(Washington, DC) – The World Bank Group should act to overcome Burma’s major human rights problems in its new strategy for the country, Human Rights Watch said in a submission to the bank released today. Key issues include rights violations against ethnic minorities, widespread land grabs, and systematic corruption.
Despite significant human rights improvements in Burma, the reform process remains tenuous, and serious problems remain, particularly as the 2015 elections approach. The World Bank Group cautiously re-engaged with the Burmese government in 2012 and is developing a more comprehensive partnership framework for the next five years. The World Bank Group consists of four organizations tasked with reducing global poverty and achieving sustainable development, and an arbitration body.
“The World Bank should be taking stock of the human rights situation in Burma as the 2015 elections approach,” said Jessica Evans, senior international financial institutions researcher at Human Rights Watch. “The elections could be a milestone in Burma’s reform efforts or a major setback, and the bank will need to set the best path for engagement.”
World Bank Group President Jim Kim should highlight ongoing problems of discrimination and abuses against ethnic minorities, land and labor rights, access to justice, and corruption when he meets with Burmese finance officials during the World Bank/International Monetary Fund annual meetings in Washington, DC, on October 10-12, 2014.
Before it re-engaged with Burma in 2012, the World Bank had not provided financial aid to the country since 1987, when it was ruled by an abusive military junta. While there has been an increase in development aid in the past two years, Burma remains one of the poorest countries in the region.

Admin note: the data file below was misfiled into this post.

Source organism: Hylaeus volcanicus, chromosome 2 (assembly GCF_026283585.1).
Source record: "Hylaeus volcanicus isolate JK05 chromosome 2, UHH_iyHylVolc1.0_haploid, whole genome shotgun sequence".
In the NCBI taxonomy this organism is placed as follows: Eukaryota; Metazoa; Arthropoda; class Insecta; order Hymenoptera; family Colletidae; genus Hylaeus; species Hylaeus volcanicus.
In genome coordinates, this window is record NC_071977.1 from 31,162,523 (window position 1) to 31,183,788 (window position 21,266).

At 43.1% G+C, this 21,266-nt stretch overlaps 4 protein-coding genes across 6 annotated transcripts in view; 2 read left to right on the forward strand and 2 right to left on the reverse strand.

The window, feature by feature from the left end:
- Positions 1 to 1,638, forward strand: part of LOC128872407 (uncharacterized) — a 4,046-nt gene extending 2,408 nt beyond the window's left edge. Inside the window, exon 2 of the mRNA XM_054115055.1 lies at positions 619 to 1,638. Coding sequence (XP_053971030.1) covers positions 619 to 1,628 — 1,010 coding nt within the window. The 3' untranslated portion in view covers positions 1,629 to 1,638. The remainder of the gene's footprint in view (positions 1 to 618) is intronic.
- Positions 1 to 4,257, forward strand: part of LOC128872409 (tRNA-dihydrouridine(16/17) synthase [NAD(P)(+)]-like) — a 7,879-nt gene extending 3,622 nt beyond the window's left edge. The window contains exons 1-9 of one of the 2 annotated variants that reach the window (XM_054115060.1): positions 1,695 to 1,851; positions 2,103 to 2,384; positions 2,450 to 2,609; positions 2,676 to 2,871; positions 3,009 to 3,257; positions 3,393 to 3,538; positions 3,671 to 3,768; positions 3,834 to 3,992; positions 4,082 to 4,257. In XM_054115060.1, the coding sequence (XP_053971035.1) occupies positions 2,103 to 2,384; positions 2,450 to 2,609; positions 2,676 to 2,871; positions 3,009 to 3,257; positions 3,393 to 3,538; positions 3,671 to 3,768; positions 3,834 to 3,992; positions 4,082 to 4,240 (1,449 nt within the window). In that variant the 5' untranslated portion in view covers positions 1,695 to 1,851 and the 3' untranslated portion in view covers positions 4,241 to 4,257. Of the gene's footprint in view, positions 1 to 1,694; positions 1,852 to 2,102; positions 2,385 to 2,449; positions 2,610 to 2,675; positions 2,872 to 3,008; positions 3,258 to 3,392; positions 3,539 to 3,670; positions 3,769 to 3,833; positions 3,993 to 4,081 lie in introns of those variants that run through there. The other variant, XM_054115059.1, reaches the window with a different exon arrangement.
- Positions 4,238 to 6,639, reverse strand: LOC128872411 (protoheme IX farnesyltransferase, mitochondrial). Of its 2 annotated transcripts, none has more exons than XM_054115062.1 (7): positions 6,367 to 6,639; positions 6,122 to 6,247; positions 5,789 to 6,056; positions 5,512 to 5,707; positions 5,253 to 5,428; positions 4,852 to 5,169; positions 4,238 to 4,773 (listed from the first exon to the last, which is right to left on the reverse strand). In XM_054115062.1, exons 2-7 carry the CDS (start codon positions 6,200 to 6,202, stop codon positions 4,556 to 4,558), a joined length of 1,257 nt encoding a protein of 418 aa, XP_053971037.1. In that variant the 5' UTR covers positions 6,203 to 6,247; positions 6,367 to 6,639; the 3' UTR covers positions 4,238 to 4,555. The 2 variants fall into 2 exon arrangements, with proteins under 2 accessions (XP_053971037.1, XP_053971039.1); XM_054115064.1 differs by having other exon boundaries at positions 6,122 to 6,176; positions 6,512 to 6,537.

The World Bank Group is piloting a new process for country engagement in Burma, first identifying major challenges to sustainable, inclusive development. The next step is to work with the government on a strategy to address the challenges. For this new process to be meaningful, the bank should not ignore controversial issues such as human rights, Human Rights Watch said.
Human Rights Watch urged the World Bank to fully analyze Burma’s positive developments and the myriad issues that remain, and work with the government to address these issues, in close consultation with independent groups.
The decades-long government repression of the Rohingya Muslim minority continues on a massive scale. Since sectarian violence flared in June 2012, an estimated 140,000 mostly Rohingya displaced people have been relocated into camps around Burma’s western Arakan State.
Burma’s 1982 Citizenship Law effectively prevents Rohingya, many of whom have lived in the country for generations, from obtaining citizenship. This has left Rohingya stateless, facilitating human rights abuses against them and posing serious obstacles to ending the sectarian violence in Arakan State. The citizenship issue has also played a role in pushing Rohingya into increased poverty and is a barrier to realizing their social and economic rights. A draft of the long-awaited Rakhine (Arakan) Action Plan obtained by Human Rights Watch outlines plans to resettle over 130,000 displaced Rohingya into long-term settlements and stage a nationality verification process. A subsequent citizenship process will be inherently discriminatory because it is based on the 1982 law.